As reported this morning, PFAS are feared to cause everything from higher cholesterol to cancer. A handful of states have set limits for the amount of PFAS that regulators think can safely be in drinking water that is about the same as the limit of technology to detect these so called forever chemicals. Understandably citizens of the those states, as well as citizens of the 40 or so that have no limits at all, are increasingly scared of their drinking water.
The association of public drinking water providers, the American Water Works Association, estimates the cost to address PFAS in water supplies at 3 to 38 billion dollars. In the meantime, a wave of related litigation is spreading across the country unlike anything seen in years.
EPA is now working to better understand these ubiquitous chemicals and what must be done about them. In the meantime, movies, other media, well meaning environmental and public health advocates and plaintiffs' lawyers increase the anxiety of an already fearful citizenry.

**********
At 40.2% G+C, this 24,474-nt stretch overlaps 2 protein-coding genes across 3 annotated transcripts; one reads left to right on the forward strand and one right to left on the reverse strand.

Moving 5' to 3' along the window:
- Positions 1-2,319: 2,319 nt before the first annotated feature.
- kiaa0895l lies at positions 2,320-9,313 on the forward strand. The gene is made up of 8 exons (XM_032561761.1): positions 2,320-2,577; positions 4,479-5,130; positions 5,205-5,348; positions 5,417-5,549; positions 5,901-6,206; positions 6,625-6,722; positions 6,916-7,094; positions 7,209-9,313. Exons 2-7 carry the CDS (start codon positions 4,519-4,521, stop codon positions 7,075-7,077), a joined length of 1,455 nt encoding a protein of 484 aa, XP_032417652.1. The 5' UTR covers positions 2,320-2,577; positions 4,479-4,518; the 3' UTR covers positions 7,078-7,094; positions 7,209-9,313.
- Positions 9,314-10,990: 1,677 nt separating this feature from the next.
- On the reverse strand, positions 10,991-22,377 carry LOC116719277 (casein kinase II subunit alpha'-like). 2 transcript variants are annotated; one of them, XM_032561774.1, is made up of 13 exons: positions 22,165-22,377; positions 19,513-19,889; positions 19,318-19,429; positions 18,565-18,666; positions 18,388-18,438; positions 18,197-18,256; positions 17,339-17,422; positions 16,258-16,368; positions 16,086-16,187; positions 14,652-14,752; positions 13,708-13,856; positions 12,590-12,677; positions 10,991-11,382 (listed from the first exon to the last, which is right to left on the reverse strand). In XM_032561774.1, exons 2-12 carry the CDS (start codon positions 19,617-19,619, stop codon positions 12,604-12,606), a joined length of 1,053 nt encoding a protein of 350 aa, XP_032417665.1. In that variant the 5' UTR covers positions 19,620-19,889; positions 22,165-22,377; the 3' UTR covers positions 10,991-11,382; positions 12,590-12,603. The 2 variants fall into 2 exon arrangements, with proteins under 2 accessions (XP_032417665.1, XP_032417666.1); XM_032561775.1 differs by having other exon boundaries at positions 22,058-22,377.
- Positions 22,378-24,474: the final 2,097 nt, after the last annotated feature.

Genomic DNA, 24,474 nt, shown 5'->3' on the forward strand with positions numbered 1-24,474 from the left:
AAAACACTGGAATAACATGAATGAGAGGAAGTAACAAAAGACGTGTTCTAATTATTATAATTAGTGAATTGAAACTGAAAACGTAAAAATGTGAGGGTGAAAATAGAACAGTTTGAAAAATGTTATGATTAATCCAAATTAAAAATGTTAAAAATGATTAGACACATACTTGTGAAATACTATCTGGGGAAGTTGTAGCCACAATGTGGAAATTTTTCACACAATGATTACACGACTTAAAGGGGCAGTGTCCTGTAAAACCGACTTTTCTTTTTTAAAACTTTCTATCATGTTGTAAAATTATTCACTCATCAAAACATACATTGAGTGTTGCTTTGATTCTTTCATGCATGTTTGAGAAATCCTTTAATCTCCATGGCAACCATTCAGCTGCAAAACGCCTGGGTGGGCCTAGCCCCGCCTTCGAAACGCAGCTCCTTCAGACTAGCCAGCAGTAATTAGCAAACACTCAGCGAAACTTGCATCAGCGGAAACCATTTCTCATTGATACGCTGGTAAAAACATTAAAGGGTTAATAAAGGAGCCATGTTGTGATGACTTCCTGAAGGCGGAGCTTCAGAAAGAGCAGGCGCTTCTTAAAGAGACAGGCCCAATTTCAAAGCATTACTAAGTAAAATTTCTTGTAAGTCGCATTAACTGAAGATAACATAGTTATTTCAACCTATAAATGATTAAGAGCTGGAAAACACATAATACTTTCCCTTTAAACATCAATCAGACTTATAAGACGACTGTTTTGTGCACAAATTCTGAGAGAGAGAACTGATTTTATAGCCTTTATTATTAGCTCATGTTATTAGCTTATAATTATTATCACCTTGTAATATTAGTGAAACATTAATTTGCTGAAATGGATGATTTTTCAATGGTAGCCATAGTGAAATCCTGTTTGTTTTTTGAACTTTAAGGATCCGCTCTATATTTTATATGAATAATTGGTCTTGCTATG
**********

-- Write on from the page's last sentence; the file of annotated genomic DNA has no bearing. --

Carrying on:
We would be best served if the Government dealt with this challenge as it has come to deal with the COVID 19 pandemic; an all hands (Government, Academia, Industry) on deck effort to understand these chemicals and the risks they truly present. The only question then will be is it too late?
Beyond potential costs, utilities are preparing to face a public that’s worried about PFAS in their water and asking questions with few answers, Moody said. EPA has readily available information for only two of the 29 PFAS listed in the proposed monitoring rule, he said. What’s known about PFAS now is raising public concerns, Moody said, including links to health problems such as higher cholesterol, decreased vaccine effectiveness, and cancer, according to the Centers for Disease Control and Prevention.